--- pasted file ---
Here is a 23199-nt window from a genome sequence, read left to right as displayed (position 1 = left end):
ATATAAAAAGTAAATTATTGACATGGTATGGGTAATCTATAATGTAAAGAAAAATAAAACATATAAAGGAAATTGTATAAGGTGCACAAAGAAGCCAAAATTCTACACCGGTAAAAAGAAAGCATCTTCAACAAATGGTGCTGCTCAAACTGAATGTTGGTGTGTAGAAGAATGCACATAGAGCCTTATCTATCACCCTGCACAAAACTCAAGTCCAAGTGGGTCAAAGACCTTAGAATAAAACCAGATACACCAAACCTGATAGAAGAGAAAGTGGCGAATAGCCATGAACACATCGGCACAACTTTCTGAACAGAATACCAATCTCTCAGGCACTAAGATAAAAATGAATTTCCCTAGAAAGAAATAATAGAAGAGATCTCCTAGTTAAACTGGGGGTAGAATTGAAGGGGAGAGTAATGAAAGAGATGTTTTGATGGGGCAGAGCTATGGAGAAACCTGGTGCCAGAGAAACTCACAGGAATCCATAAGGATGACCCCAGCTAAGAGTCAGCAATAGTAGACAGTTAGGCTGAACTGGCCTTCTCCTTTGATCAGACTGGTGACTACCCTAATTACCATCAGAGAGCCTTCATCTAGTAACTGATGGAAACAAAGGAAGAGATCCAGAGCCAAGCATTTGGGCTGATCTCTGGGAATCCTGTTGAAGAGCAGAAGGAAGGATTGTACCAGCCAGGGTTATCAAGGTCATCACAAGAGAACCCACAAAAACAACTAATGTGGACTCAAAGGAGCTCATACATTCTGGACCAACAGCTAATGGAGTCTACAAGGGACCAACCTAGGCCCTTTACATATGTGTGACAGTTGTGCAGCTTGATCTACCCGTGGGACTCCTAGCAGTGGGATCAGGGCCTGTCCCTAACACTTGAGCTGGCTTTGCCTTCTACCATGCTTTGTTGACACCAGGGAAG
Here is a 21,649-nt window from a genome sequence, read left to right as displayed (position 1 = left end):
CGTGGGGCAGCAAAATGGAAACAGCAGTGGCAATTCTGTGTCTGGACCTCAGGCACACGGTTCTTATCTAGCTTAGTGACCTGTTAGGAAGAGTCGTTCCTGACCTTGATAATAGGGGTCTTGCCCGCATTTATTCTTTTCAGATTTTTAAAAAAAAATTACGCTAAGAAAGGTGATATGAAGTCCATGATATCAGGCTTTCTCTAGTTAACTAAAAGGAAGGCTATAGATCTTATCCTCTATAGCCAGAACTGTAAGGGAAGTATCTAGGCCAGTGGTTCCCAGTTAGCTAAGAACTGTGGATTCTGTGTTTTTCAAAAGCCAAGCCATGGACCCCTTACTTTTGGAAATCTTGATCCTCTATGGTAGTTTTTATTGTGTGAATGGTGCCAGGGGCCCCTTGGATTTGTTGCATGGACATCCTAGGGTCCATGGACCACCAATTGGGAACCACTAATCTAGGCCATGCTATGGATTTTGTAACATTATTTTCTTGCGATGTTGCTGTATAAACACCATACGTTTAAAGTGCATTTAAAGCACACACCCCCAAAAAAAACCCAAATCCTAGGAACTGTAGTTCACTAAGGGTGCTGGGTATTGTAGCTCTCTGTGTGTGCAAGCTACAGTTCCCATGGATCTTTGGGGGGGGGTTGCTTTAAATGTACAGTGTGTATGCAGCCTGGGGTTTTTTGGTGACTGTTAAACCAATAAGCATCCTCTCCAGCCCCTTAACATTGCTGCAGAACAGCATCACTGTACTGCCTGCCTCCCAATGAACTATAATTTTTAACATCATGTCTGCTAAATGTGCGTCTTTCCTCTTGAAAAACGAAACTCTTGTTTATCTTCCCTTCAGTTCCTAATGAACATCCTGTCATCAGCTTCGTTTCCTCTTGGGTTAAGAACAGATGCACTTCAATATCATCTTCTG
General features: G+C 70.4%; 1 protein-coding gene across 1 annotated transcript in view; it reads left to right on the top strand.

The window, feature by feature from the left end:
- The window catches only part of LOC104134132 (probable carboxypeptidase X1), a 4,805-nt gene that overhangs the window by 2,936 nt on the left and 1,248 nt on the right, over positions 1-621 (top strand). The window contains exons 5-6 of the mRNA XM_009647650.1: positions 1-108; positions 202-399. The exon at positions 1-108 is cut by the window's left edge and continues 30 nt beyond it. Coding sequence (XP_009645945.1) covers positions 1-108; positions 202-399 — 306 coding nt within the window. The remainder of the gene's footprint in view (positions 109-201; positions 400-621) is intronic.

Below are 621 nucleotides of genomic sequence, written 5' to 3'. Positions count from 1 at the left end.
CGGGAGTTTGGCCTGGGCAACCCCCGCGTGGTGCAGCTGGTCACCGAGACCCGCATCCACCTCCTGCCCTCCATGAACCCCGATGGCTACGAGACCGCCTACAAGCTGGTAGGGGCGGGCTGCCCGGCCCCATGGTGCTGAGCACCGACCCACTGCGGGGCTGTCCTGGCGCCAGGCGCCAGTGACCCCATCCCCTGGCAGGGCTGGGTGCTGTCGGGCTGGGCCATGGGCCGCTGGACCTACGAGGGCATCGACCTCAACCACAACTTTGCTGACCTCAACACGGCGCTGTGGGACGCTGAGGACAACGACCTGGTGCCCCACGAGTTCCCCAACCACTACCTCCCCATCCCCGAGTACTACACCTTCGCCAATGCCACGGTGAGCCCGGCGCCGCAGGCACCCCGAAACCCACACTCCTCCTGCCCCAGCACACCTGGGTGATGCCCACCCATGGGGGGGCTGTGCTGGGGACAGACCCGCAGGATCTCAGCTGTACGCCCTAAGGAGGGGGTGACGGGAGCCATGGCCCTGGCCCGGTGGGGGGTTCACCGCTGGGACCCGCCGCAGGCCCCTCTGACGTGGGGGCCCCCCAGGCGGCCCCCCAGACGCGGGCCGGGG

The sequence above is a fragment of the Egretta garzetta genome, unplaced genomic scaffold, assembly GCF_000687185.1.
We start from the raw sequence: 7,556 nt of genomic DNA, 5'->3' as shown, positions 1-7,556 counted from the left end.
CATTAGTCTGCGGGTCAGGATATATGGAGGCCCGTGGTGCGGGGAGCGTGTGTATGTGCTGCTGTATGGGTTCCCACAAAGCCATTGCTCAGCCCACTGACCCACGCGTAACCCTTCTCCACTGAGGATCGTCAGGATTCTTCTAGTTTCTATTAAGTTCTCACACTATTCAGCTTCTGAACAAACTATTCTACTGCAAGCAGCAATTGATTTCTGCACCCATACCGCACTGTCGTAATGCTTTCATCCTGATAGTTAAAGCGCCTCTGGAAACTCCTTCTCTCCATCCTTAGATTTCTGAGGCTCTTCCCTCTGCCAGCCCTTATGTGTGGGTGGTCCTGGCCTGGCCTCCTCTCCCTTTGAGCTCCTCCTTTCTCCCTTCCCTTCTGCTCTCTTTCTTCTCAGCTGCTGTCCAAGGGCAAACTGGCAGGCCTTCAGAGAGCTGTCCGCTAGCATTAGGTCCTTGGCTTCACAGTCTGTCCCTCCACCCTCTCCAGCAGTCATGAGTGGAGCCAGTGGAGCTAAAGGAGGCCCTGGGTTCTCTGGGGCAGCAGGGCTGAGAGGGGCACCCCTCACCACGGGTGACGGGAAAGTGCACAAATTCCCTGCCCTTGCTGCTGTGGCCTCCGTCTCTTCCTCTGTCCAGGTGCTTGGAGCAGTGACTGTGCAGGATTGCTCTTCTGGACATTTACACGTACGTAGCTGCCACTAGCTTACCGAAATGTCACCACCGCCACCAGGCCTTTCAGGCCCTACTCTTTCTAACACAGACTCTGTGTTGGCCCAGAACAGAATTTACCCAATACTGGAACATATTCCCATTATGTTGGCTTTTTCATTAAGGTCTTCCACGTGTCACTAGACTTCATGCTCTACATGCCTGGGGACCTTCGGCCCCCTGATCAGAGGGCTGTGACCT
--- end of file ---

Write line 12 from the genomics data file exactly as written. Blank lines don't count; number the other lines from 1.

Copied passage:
CATTAGTCTGCGGGTCAGGATATATGGAGGCCCGTGGTGCGGGGAGCGTGTGTATGTGCTGCTGTATGGGTTCCCACAAAGCCATTGCTCAGCCCACTGACCCACGCGTAACCCTTCTCCACTGAGGATCGTCAGGATTCTTCTAGTTTCTATTAAGTTCTCACACTATTCAGCTTCTGAACAAACTATTCTACTGCAAGCAGCAATTGATTTCTGCACCCATACCGCACTGTCGTAATGCTTTCATCCTGATAGTTAAAGCGCCTCTGGAAACTCCTTCTCTCCATCCTTAGATTTCTGAGGCTCTTCCCTCTGCCAGCCCTTATGTGTGGGTGGTCCTGGCCTGGCCTCCTCTCCCTTTGAGCTCCTCCTTTCTCCCTTCCCTTCTGCTCTCTTTCTTCTCAGCTGCTGTCCAAGGGCAAACTGGCAGGCCTTCAGAGAGCTGTCCGCTAGCATTAGGTCCTTGGCTTCACAGTCTGTCCCTCCACCCTCTCCAGCAGTCATGAGTGGAGCCAGTGGAGCTAAAGGAGGCCCTGGGTTCTCTGGGGCAGCAGGGCTGAGAGGGGCACCCCTCACCACGGGTGACGGGAAAGTGCACAAATTCCCTGCCCTTGCTGCTGTGGCCTCCGTCTCTTCCTCTGTCCAGGTGCTTGGAGCAGTGACTGTGCAGGATTGCTCTTCTGGACATTTACACGTACGTAGCTGCCACTAGCTTACCGAAATGTCACCACCGCCACCAGGCCTTTCAGGCCCTACTCTTTCTAACACAGACTCTGTGTTGGCCCAGAACAGAATTTACCCAATACTGGAACATATTCCCATTATGTTGGCTTTTTCATTAAGGTCTTCCACGTGTCACTAGACTTCATGCTCTACATGCCTGGGGACCTTCGGCCCCCTGATCAGAGGGCTGTGACCT